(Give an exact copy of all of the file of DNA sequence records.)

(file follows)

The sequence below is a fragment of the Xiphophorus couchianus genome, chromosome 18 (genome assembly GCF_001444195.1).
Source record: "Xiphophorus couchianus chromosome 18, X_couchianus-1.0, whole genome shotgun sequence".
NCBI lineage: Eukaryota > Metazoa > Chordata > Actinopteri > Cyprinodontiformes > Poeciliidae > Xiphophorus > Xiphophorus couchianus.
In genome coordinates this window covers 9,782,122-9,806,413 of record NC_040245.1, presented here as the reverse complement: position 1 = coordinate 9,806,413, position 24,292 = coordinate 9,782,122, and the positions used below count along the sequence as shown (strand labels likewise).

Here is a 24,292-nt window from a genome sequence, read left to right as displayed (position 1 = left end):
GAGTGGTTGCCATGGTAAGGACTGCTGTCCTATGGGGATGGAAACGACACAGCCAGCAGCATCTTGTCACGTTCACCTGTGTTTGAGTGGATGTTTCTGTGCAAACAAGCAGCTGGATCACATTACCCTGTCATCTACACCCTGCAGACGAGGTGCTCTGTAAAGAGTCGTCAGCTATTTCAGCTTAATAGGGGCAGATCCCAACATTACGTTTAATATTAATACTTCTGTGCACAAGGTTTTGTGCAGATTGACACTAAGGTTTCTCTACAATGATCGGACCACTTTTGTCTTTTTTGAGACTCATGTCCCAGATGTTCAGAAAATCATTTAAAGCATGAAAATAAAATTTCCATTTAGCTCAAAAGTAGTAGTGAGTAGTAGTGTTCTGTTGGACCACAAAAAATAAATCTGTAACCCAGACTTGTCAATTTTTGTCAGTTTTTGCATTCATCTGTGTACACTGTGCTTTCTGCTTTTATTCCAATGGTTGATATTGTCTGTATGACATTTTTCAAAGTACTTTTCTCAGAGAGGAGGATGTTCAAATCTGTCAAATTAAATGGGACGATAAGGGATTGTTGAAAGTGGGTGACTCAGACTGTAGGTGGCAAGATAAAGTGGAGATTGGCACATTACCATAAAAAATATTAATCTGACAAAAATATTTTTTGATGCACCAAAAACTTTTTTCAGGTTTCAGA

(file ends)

The sequence below is a fragment of the Xiphophorus couchianus genome, chromosome 18 (genome assembly GCF_001444195.1).
Source record: "Xiphophorus couchianus chromosome 18, X_couchianus-1.0, whole genome shotgun sequence".
NCBI lineage: Eukaryota > Metazoa > Chordata > Actinopteri > Cyprinodontiformes > Poeciliidae > Xiphophorus > Xiphophorus couchianus.
In genome coordinates this window covers 9,782,122-9,806,413 of record NC_040245.1, presented here as the reverse complement: position 1 = coordinate 9,806,413, position 24,292 = coordinate 9,782,122, and the positions used below count along the sequence as shown (strand labels likewise).

Here is a 24,292-nt window from a genome sequence, read left to right as displayed (position 1 = left end):
GAGTGGTTGCCATGGTAAGGACTGCTGTCCTATGGGGATGGAAACGACACAGCCAGCAGCATCTTGTCACGTTCACCTGTGTTTGAGTGGATGTTTCTGTGCAAACAAGCAGCTGGATCACATTACCCTGTCATCTACACCCTGCAGACGAGGTGCTCTGTAAAGAGTCGTCAGCTATTTCAGCTTAATAGGGGCAGATCCCAACATTACGTTTAATATTAATACTTCTGTGCACAAGGTTTTGTGCAGATTGACACTAAGGTTTCTCTACAATGATCGGACCACTTTTGTCTTTTTTGAGACTCATGTCCCAGATGTTCAGAAAATCATTTAAAGCATGAAAATAAAATTTCCATTTAGCTCAAAAGTAGTAGTGAGTAGTAGTGTTCTGTTGGACCACAAAAAATAAATCTGTAACCCAGACTTGTCAATTTTTGTCAGTTTTTGCATTCATCTGTGTACACTGTGCTTTCTGCTTTTATTCCAATGGTTGATATTGTCTGTATGACATTTTTCAAAGTACTTTTCTCAGAGAGGAGGATGTTCAAATCTGTCAAATTAAATGGGACGATAAGGGATTGTTGAAAGTGGGTGACTCAGACTGTAGGTGGCAAGATAAAGTGGAGATTGGCACATTACCATAAAAAATATTAATCTGACAAAAATATTTTTTGATGCACCAAAAACTTTTTTCAGGTTTCAGA